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Greek aid package to boost market confidence

Source: Reuters - Thu 15th Apr 2010

Markets around the world are set to rally on Monday in response to European governments' agreement on a massive financial safety net for Greece, though the country will still struggle to resolve its debt crisis.

After two previous announcements this year failed to calm the markets, euro zone finance ministers on Sunday overcame deep political divisions and revealed a plan that appears generous and detailed enough to ease fears of a Greek debt default.

The ministers approved a mechanism for their countries to extend up to 30 billion euros (26.5 billion pounds) of emergency loans to Greece. Athens has not decided whether to apply for the aid, but many analysts think it will have to do so.

Together with at least 10 billion euros expected from the International Monetary Fund in the first year, Greece may receive the biggest multilateral financial rescue ever.

"I think it will be a big boost to all markets, not only Europe but in Asia and here in the U.S. as well," said Alan Lancz, president of Alan B. Lancz & Associates, an investment advisory firm in Toledo, Ohio.

"It was one of the clouds that prevented the U.S. (stock market) from breaking through to new highs, so lifting this barrier will be a big positive. We have a lot of money on the sidelines globally and this could be a big catalyst to bring some of that money in."

The existence of the safety net for Greece will help remove concern about a potential "domino effect" on other countries with fiscal problems, Lancz added. Debt prices of some weaker euro zone states such as Portugal have come under pressure.

The size of the package is on the high side of market expectations, and could prompt a violent rebound in Greek bond prices and bank shares this week because some financial institutions had been selling them short. 


The yield on Greece's 10-year government bonds could plunge to near 6.5 or even 6.0 percent this week from 7.25 percent on Friday, analysts said.

Some predicted the euro, which has been hurt for months by concern that an eventual Greek default could force the country out of the single currency zone, might rebound to near

$1.40 in coming weeks from $1.35.

Mark Waggoner, president of U.S. firm Excel Futures in Bend, Oregon, said the aid plan would help increase liquidity in Greek debt by making traders feel safer, and might make U.S. investors more willing to buy Greek bonds. He predicted global commodity prices would benefit.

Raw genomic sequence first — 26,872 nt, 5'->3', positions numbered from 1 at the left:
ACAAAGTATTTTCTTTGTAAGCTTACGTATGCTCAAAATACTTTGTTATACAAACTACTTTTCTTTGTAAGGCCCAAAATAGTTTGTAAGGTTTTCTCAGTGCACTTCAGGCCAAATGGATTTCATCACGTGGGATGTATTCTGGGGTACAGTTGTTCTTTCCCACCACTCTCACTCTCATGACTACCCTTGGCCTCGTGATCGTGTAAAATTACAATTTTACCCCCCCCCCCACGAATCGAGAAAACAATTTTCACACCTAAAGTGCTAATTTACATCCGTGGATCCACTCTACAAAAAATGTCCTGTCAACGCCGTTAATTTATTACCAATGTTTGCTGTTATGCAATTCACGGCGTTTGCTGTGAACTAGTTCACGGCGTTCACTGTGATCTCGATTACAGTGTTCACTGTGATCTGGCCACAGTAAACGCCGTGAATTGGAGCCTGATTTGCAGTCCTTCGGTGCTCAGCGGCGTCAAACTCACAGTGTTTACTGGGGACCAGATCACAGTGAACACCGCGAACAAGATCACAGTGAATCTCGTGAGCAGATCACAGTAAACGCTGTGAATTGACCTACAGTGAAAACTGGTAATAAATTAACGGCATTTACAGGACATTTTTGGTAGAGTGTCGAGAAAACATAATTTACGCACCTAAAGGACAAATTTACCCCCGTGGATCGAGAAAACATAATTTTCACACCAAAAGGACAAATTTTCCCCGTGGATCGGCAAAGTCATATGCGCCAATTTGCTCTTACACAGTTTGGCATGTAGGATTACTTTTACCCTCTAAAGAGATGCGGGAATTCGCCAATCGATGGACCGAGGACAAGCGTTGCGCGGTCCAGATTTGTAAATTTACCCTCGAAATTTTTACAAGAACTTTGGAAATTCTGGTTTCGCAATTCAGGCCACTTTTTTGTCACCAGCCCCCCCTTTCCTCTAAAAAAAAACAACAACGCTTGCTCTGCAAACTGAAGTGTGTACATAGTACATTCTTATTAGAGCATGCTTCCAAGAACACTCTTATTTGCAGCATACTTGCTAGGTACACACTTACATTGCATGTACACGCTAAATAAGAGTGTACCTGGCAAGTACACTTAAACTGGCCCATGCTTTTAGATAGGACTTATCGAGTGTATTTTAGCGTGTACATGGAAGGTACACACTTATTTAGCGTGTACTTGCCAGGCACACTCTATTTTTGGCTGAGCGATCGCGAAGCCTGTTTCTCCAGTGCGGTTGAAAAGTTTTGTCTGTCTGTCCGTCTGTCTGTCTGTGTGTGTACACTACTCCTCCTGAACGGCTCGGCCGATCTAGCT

Including the money expected from the IMF, the size of the aid package would be large enough to cover the remaining borrowing needs that Greece has declared for this year.

In fact, if the announcement of the package pushes Greek yields down sharply, Athens may be able to squeeze through a tricky period of debt refinancing over the next six weeks without actually accessing the package; it must raise about 11 billion euros by May.

A test of this will come on Tuesday, when Athens plans to sell 1.2 billion euros of Treasury bills.


In the long term, however, markets are likely to remain worried about Greece's ability to tackle its 300 billion euro debt mountain, which exceeds its annual economic output by a quarter - especially given the country's deep recession.

This may make accessing the aid package inevitable, and leave Greek assets vulnerable to fresh speculative attacks if Athens seems to be failing to meet budget deficit-cutting targets agreed with the European Union.

"Having the programme on the table may be enough to shore up confidence, but without the amount of cash needed, it's just a matter of time before they have to ask to use it" said Koon Chow, a strategist at Barclays Capital.

European Economic and Monetary Affairs Commissioner Olli Rehn said the three-year euro zone loans would carry an interest rate of about 5 percent.

While that is well below the current rate of about 7 percent that Greece would have to pay to borrow three-year money from the market, it is still several percentage points above the rates that healthy euro zone countries have to pay, and the additional interest cost is a major burden for Athens.

Marco Annunziata, chief economist at UniCredit Group, said Greece seemed likely to meet the EU's fiscal targets for 2010 - but it would end this year in a deeper recession, with a still-high budget deficit close to 9 percent of gross domestic product, and having done little to restore its competitiveness.

"The challenge of combining robust economic growth with draconian fiscal adjustment, both essential to reach debt sustainability, remains a formidable one" he wrote.

Another factor that may continue to worry euro zone markets, and prevent any extended rally by the euro, is structural weaknesses in the zone that have been exposed by the Greek crisis: sharp divergences in countries' economic performances, and the difficulty that governments had in agreeing on a strategy to handle the crisis.

EU finance ministers will discuss ways to reduce divergences and improve coordination of economic policies at a meeting in Madrid late this week, but given their political differences and the complexity of any reforms to the zone's rules, they may not make much progress.

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